One model in a ball gown stabbing another through the neck. A gang bang of a man perpetrated by other men clad in haute couture. A woman fishing a Jimmy Choo bag out of a pool, wherein lies a floating male corpse. If you've skimmed the ads in any fashion mag recently then you probably already know the ads I'm talking about. They're bizarre, fantastical, and incredibly violent, with an emphasis on sexual violence and strangely the product being sold -- general luxury clothing and accessories -- is secondary to the macabre storyline being played out. But that's not the scary part. According to new research from The Journal of Consumer Research, there's a reason for the recent proliferation of grotesque imagery in high fashion ads: we women like it.
Feel free to click through and check out some of these ads if you are so inclined. Don't blame me if your retinas spontaneously detach.
Offensive advertising is nothing new. I've posted about the Dolce & Gabbana gang rape ad (apparently a theme with them), the creepy fitness ads in Men's Health, the hilariously bad diet ads, the homicidal video game ads and even Lady Gaga's glamorization of rape and murder in her videos, among others. The twist this time around is that it turns out we women prefer these ads to their more peaceful counterparts. The high fashion industry is all about eye balls and one way to get those is to rip them right out of your sockets (and serve them on a bloody platter to a model wearing nothing but expensive shoes).
The researchers found that in many cases, the key to constructing an engaging fashion ad was not to make it likeable or conventionally pretty, but to make it engaging.
"The merely pretty was too easily passed over; grotesque juxtapositions were required to stop and hold the fashion consumer flipping through Vogue," the authors write. "For the brands that choose to use grotesque imagery -- roughly one-fourth, according to a content analysis -- the promise is that greater engagement with ad imagery will lead to a more intense and enduring experience of the brand."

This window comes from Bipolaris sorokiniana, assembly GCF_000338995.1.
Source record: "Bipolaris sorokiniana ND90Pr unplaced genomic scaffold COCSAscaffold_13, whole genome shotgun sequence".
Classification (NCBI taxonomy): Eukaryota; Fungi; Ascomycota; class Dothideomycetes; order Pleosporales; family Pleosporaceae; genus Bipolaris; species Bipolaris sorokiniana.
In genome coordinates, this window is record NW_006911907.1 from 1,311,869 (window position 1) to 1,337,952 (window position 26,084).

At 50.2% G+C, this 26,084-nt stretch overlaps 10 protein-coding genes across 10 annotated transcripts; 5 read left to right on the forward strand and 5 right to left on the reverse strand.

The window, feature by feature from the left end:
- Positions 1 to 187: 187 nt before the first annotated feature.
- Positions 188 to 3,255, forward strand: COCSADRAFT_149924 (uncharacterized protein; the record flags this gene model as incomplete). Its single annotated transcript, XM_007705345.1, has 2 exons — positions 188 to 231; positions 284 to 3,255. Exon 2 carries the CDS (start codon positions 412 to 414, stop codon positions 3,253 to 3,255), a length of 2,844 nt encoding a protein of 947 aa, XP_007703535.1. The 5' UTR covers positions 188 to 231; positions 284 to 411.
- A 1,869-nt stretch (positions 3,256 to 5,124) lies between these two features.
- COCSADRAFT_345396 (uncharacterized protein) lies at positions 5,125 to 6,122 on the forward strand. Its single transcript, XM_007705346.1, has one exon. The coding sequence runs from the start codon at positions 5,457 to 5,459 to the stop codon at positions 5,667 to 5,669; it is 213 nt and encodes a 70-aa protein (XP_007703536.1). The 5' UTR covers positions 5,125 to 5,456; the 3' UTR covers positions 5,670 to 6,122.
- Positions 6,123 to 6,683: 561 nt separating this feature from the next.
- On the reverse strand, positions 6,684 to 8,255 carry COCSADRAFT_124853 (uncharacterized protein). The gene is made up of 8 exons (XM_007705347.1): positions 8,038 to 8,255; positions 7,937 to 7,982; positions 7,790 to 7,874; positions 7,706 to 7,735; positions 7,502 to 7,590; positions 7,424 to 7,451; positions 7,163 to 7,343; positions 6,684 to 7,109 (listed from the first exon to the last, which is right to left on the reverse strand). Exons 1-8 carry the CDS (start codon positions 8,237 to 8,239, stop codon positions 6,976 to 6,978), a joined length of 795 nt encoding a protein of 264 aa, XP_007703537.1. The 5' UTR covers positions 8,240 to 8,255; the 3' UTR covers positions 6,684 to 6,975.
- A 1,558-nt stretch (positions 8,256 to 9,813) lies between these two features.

The study -- which only examined a paltry 18 women -- claims that women see the ads as "high art" or as a "type of fiction" leading them to study the ad postulating about the story being told as well as the artistic details like lighting, composition and so forth.
On one level I can see the authors' point. I have found myself flipping mindlessly through a fashion mag only to be jerked out of my reverie by a bizarre ad. And I hate to admit it but I do stare at it longer than I do at, say, those stupid perfume ads where everyone is wearing white on a beach and yet no one has muddy sand on them. This attention however does not translate into purchasing the high end product being advertised. At least not for me. The more appalled I am by the ad, the more negative associations I attach to the brand. Not that I ever buy luxury goods - I've never owned so much as a knock-off of a designer purse - but I can tell you that even if I had a million dollars I'd never buy anything Dolce & Gabbana as I now think of them as the gang rape brand, the official spokesbrand for Darfur if you will. (Rather, I'd buy you a monkey, haven't you always wanted a monkey? Or a K car? I hear they're a nice, reliable automobile.)
I don't think I'm alone in this. I'm going to call shenanigans on this study: just because women may look at an ad longer - and 18 women said they liked macabre ads - doesn't mean most women like them. And if the point of advertising is to sell something then I'd have to see proof that these ads move merch before I'll believe my fellow sisters really do like it rough.
What's your take? Do you find these ads offensive or intriguing? Does it make the brand being advertised more memorable to you in a good way? Is there a "line" that shouldn't be crossed or do "lines" not apply to art ads? Have you ever bought a luxury item? (Just curious on the last one!)
Follow Charlotte Hilton Andersen on Twitter: www.twitter.com/CharlotteGFE